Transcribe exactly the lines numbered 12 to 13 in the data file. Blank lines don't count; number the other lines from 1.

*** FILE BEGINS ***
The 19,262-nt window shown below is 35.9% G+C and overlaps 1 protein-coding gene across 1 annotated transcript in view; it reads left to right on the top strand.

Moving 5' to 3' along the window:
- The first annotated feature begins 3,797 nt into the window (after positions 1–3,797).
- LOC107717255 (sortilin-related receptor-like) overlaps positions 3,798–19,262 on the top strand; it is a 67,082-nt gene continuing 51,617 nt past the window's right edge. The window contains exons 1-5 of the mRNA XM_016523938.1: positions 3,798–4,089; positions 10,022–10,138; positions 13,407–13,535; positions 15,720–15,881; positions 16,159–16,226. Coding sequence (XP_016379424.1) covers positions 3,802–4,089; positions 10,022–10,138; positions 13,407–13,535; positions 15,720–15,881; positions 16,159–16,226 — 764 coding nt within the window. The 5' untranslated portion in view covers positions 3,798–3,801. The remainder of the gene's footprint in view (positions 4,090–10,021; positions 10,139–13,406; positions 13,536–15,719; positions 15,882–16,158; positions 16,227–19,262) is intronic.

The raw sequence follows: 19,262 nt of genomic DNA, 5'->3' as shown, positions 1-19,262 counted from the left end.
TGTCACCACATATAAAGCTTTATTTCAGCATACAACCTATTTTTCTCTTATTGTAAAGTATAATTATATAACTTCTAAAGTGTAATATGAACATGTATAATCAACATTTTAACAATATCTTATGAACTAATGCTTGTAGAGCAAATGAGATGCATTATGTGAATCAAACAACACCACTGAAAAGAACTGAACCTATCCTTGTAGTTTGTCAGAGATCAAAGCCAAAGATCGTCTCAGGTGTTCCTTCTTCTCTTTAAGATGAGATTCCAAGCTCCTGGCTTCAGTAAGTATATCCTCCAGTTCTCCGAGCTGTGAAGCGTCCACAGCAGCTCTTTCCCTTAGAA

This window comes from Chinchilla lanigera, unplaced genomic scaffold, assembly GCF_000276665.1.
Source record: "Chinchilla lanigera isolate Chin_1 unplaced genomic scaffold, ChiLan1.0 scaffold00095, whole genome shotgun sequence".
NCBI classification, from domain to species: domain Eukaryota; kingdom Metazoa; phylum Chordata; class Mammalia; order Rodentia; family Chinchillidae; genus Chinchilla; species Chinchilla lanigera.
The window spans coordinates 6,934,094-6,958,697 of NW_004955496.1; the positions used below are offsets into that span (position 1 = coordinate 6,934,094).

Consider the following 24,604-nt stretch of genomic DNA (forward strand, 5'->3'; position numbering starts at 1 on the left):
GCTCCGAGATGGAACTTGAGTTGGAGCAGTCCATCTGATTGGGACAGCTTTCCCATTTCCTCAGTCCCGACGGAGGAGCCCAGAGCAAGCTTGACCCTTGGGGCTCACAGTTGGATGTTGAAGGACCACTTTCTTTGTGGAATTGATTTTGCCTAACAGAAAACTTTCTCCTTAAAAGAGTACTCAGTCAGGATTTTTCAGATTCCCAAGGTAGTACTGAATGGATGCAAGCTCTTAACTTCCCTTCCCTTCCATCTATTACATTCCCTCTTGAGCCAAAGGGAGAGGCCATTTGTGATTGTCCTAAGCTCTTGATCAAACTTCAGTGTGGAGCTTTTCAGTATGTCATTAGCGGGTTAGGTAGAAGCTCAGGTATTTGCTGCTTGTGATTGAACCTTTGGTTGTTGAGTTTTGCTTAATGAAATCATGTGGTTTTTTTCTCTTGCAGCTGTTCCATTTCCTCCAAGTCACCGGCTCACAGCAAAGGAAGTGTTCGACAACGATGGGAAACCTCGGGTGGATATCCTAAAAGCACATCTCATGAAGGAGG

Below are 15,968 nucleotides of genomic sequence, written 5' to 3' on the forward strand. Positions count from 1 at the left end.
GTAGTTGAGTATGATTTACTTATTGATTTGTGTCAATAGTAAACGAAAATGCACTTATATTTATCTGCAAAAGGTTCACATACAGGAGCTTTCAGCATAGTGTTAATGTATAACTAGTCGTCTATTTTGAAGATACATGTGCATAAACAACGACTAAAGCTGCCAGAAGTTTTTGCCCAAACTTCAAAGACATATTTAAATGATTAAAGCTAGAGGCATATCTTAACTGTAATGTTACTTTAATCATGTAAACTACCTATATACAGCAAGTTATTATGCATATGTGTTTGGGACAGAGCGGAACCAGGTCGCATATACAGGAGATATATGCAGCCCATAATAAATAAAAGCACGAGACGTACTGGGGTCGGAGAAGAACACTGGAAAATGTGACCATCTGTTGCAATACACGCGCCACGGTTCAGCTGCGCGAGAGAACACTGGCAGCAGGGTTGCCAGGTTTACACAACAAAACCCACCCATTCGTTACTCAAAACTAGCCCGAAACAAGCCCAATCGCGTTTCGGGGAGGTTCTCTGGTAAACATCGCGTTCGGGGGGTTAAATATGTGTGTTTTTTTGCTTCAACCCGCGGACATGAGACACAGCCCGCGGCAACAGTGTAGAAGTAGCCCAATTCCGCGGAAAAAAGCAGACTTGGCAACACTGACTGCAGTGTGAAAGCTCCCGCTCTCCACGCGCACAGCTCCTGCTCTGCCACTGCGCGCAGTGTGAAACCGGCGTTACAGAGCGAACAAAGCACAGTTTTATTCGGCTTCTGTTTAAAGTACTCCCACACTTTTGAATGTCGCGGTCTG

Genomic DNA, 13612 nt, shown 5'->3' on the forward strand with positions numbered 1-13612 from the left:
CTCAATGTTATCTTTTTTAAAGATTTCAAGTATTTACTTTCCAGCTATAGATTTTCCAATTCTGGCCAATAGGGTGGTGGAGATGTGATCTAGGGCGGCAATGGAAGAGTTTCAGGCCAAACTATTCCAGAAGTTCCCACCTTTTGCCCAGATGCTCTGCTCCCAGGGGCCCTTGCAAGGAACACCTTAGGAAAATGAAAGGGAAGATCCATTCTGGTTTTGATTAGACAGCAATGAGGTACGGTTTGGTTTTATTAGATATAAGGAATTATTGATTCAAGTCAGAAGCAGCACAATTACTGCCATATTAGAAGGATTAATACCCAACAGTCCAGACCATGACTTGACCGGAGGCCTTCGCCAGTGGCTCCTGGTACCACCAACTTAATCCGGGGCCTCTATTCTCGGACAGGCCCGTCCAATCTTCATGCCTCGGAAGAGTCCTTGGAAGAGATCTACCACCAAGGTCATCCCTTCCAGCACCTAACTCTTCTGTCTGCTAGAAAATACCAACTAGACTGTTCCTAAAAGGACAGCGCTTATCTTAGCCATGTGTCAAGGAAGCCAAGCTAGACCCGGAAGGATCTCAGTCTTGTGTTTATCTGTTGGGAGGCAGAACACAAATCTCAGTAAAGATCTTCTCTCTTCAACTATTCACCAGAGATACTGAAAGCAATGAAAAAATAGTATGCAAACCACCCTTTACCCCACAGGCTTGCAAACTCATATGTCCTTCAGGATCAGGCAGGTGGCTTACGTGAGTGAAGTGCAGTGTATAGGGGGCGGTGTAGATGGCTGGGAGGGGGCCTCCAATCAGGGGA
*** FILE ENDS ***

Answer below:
GCTCCGAGATGGAACTTGAGTTGGAGCAGTCCATCTGATTGGGACAGCTTTCCCATTTCCTCAGTCCCGACGGAGGAGCCCAGAGCAAGCTTGACCCTTGGGGCTCACAGTTGGATGTTGAAGGACCACTTTCTTTGTGGAATTGATTTTGCCTAACAGAAAACTTTCTCCTTAAAAGAGTACTCAGTCAGGATTTTTCAGATTCCCAAGGTAGTACTGAATGGATGCAAGCTCTTAACTTCCCTTCCCTTCCATCTATTACATTCCCTCTTGAGCCAAAGGGAGAGGCCATTTGTGATTGTCCTAAGCTCTTGATCAAACTTCAGTGTGGAGCTTTTCAGTATGTCATTAGCGGGTTAGGTAGAAGCTCAGGTATTTGCTGCTTGTGATTGAACCTTTGGTTGTTGAGTTTTGCTTAATGAAATCATGTGGTTTTTTTCTCTTGCAGCTGTTCCATTTCCTCCAAGTCACCGGCTCACAGCAAAGGAAGTGTTCGACAACGATGGGAAACCTCGGGTGGATATCCTAAAAGCACATCTCATGAAGGAGG

Below are 15,968 nucleotides of genomic sequence, written 5' to 3' on the forward strand. Positions count from 1 at the left end.